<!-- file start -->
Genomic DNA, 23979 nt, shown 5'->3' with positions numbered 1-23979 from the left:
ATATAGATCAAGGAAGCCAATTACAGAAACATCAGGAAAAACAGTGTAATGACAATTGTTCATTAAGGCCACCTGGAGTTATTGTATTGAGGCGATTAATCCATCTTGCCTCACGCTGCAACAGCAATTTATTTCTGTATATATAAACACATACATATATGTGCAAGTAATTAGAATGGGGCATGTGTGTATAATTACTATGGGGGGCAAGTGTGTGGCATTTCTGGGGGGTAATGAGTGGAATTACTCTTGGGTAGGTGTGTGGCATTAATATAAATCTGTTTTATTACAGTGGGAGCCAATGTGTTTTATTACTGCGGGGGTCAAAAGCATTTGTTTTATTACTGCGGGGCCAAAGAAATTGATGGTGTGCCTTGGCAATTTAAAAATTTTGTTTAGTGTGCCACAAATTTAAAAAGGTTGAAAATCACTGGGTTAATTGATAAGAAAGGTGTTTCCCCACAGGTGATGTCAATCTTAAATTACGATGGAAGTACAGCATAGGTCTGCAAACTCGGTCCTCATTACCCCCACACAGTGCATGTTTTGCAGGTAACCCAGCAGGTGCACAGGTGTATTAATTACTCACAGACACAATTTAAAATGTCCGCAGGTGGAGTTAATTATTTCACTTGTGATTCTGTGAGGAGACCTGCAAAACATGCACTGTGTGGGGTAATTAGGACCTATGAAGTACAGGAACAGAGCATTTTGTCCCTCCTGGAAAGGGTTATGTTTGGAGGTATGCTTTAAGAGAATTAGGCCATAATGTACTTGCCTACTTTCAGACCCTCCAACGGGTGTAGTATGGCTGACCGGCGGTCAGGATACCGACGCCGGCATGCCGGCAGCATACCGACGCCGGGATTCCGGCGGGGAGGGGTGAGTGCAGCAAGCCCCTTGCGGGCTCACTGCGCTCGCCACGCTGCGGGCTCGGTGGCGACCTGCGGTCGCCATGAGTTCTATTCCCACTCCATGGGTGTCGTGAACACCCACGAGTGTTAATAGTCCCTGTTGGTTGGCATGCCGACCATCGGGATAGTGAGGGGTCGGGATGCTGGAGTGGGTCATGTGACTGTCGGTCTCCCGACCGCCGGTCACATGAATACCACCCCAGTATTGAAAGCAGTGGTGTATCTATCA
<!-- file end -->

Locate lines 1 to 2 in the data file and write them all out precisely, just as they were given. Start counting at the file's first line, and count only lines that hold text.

Genomic DNA, 23979 nt, shown 5'->3' with positions numbered 1-23979 from the left:
ATATAGATCAAGGAAGCCAATTACAGAAACATCAGGAAAAACAGTGTAATGACAATTGTTCATTAAGGCCACCTGGAGTTATTGTATTGAGGCGATTAATCCATCTTGCCTCACGCTGCAACAGCAATTTATTTCTGTATATATAAACACATACATATATGTGCAAGTAATTAGAATGGGGCATGTGTGTATAATTACTATGGGGGGCAAGTGTGTGGCATTTCTGGGGGGTAATGAGTGGAATTACTCTTGGGTAGGTGTGTGGCATTAATATAAATCTGTTTTATTACAGTGGGAGCCAATGTGTTTTATTACTGCGGGGGTCAAAAGCATTTGTTTTATTACTGCGGGGCCAAAGAAATTGATGGTGTGCCTTGGCAATTTAAAAATTTTGTTTAGTGTGCCACAAATTTAAAAAGGTTGAAAATCACTGGGTTAATTGATAAGAAAGGTGTTTCCCCACAGGTGATGTCAATCTTAAATTACGATGGAAGTACAGCATAGGTCTGCAAACTCGGTCCTCATTACCCCCACACAGTGCATGTTTTGCAGGTAACCCAGCAGGTGCACAGGTGTATTAATTACTCACAGACACAATTTAAAATGTCCGCAGGTGGAGTTAATTATTTCACTTGTGATTCTGTGAGGAGACCTGCAAAACATGCACTGTGTGGGGTAATTAGGACCTATGAAGTACAGGAACAGAGCATTTTGTCCCTCCTGGAAAGGGTTATGTTTGGAGGTATGCTTTAAGAGAATTAGGCCATAATGTACTTGCCTACTTTCAGACCCTCCAACGGGTGTAGTATGGCTGACCGGCGGTCAGGATACCGACGCCGGCATGCCGGCAGCATACCGACGCCGGGATTCCGGCGGGGAGGGGTGAGTGCAGCAAGCCCCTTGCGGGCTCACTGCGCTCGCCACGCTGCGGGCTCGGTGGCGACCTGCGGTCGCCATGAGTTCTATTCCCACTCCATGGGTGTCGTGAACACCCACGAGTGTTAATAGTCCCTGTTGGTTGGCATGCCGACCATCGGGATAGTGAGGGGTCGGGATGCTGGAGTGGGTCATGTGACTGTCGGTCTCCCGACCGCCGGTCACATGAATACCACCCCAGTATTGAAAGCAGTGGTGTATCTATCA